Equipment raises a passenger car from the Empire Builder that derailed near Joplin on Saturday, Sept. 25, 2021. Credit: Colin Thompson / Havre Daily News. May not be republished without permission of Havre Daily News.

Three weeks after Amtrak’s Empire Builder derailed along a remote stretch of track on Montana’s Hi-Line, killing three and injuring scores more, a dozen lawsuits have been filed by passengers injured in the deadliest railroad accident in the United States since 2017. 

But those lawsuits against Amtrak and BNSF Railway, which owns the track the train was derailed on, might run into trouble because of a never-before-tested clause recently added to Amtrak’s tickets that states passengers can’t sue the railroad in the event of an accident. 

The Empire Builder, which runs daily between Chicago and Seattle and Portland, was traveling westward near Joplin on Sept. 25, when eight of its 10 cars derailed, some falling on their side. Within hours, the National Transportation Safety Board and Federal Railroad Administration dispatched investigators to the scene to determine what happened. According to NTSB, the train was traveling below the speed limit for that section of track, suggesting the derailment might have been the result of a broken rail or other faulty equipment. Preliminary findings are expected in the coming weeks, though it’s likely to take many months before the investigation is complete. 

Three days after the derailment, the wife of a 28-year-old Illinois man killed in the wreck filed the first lawsuit against Amtrak and BNSF. Since then, at least 11 other lawsuits have been filed in U.S. District Court in Illinois, where the train originated, mostly by passengers represented by Clifford Law Offices. Clifford is the same firm that represented a number of passengers who sued Amtrak following an earlier fatal wreck south of Seattle on the Cascades routes. In that December 2017 incident, three people were killed when a train took a curve too quickly.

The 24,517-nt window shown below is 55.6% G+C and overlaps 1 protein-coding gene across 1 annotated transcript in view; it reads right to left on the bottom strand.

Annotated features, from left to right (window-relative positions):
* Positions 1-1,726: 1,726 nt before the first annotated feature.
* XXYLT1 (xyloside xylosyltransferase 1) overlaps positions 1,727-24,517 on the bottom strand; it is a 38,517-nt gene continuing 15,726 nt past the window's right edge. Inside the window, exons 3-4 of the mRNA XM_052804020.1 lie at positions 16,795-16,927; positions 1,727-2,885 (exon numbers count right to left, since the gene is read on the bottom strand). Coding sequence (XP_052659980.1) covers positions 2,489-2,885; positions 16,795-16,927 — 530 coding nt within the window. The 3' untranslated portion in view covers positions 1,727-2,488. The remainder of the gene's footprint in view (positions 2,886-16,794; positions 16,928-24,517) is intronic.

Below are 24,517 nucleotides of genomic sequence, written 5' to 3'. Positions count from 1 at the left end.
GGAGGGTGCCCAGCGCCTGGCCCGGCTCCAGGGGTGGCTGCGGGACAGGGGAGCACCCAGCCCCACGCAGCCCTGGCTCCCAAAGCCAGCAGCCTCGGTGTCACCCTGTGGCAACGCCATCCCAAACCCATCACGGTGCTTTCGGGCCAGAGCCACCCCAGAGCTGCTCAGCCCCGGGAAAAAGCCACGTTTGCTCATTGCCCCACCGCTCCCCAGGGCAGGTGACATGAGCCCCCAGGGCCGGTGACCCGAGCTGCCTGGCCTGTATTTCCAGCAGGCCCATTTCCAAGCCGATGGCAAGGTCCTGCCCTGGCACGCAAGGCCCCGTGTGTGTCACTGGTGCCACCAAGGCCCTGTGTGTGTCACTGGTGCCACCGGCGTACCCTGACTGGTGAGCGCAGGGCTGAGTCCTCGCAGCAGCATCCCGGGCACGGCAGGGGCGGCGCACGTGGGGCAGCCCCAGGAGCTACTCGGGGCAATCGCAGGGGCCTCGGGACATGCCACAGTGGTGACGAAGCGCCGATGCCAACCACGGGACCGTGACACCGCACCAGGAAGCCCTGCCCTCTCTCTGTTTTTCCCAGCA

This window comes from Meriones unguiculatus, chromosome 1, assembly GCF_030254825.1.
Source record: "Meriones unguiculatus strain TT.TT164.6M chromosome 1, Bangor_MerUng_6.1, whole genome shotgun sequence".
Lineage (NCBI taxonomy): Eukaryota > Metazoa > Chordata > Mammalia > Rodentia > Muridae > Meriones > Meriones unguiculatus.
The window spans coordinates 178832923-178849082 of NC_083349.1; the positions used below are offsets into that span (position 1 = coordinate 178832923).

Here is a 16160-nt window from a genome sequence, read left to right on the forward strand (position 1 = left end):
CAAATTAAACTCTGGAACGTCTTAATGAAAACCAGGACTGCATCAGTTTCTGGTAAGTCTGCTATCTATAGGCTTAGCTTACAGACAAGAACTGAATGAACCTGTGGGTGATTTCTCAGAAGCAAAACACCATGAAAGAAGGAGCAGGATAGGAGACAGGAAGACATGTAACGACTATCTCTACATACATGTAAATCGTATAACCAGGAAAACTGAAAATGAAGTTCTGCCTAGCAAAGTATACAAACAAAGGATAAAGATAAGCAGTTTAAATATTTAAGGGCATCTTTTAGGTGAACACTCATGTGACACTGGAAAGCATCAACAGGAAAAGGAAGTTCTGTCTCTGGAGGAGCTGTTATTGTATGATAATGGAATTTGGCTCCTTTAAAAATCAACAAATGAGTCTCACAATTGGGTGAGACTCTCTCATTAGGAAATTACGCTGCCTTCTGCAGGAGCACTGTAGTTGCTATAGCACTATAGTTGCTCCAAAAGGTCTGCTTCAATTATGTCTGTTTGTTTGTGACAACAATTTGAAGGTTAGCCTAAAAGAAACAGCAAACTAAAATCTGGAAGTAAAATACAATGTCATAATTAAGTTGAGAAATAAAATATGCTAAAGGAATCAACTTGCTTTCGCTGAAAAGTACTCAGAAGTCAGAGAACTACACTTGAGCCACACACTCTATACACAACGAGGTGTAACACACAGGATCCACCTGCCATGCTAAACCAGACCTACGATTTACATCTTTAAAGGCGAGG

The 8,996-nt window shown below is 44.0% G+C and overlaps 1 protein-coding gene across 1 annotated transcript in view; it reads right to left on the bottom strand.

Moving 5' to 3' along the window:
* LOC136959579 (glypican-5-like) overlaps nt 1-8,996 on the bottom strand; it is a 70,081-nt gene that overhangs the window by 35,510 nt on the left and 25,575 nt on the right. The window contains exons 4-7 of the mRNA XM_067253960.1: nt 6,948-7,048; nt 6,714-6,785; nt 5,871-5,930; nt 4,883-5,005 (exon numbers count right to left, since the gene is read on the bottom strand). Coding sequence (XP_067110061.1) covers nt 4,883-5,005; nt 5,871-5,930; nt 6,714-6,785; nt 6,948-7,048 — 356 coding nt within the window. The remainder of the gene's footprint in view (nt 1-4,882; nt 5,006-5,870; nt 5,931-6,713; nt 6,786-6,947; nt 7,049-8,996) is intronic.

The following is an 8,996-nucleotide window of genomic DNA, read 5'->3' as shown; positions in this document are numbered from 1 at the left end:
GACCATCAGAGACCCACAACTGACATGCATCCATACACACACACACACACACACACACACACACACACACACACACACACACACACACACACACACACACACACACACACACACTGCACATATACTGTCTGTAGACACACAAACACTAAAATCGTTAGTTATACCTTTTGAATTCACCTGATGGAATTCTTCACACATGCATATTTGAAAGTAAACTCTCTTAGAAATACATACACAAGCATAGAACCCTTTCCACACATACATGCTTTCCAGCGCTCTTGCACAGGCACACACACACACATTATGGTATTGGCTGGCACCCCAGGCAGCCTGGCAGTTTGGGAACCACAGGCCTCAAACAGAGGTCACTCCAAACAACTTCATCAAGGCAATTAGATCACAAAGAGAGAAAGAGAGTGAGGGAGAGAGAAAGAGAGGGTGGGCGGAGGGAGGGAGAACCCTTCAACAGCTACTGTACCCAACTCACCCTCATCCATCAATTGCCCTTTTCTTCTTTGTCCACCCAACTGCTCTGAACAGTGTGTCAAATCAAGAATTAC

Not long after that wreck, in January 2019, Amtrak introduced a clause stating that by purchasing a ticket, passengers renounced their right to sue the company in court over injuries sustained in a wreck and instead agreed to arbitrate any dispute. Critics have described the clause as “unconstitutional,” and some in Congress have introduced legislation to reverse it. But Amtrak has defended it, telling the Washington Post in 2020 that it “provides a resolution for our customers in less time — generally well within a year of filing — by avoiding unnecessary discovery and other time-consuming proceedings, and the often years-long wait for a trial date on overcrowded court dockets.”

Kristofer Riddle, an attorney with Clifford Law Offices representing some of the passengers injured in the Montana wreck, disagreed, saying the clause allows Amtrak to dodge its responsibilities. The Empire Builder incident will be the first time the clause has been tested in court, and Riddle said he believes it won’t stand.

“It’s a system that has a veil pulled over it,” he said of the arbitration clause. “It doesn’t allow for public accountability. It’s bad policy and it’s inconsistent with the Constitution.”

An Amtrak spokesperson declined to respond to questions from Montana Free Press about the legal challenges, saying by email, “We are deeply saddened by the loss of life and injuries due to the derailment of the Empire Builder. … It is inappropriate for us to comment further on pending litigation.”

Among those suing Amtrak is Justin Ruddell of Klamath Falls, Oregon, who suffered numerous injuries in the wreck, including two broken vertebrae and five broken ribs. He was in the bathroom at the time of the derailment and said the outside door was ripped away as the passenger car toppled over, exposing him to dirt, gravel and waste. 

“I thought I was going to die,” he said later. “I saw death and destruction around me that I will never be able to forget.” 

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Justin Franz is a freelance writer, photographer and editor based in Whitefish. Originally from Maine, he is a graduate of the University of Montana's School of Journalism and worked for the Flathead Beacon for nine years. His work has appeared in the Washington Post, Seattle Times and New York Times. Find him at or follow him on Twitter.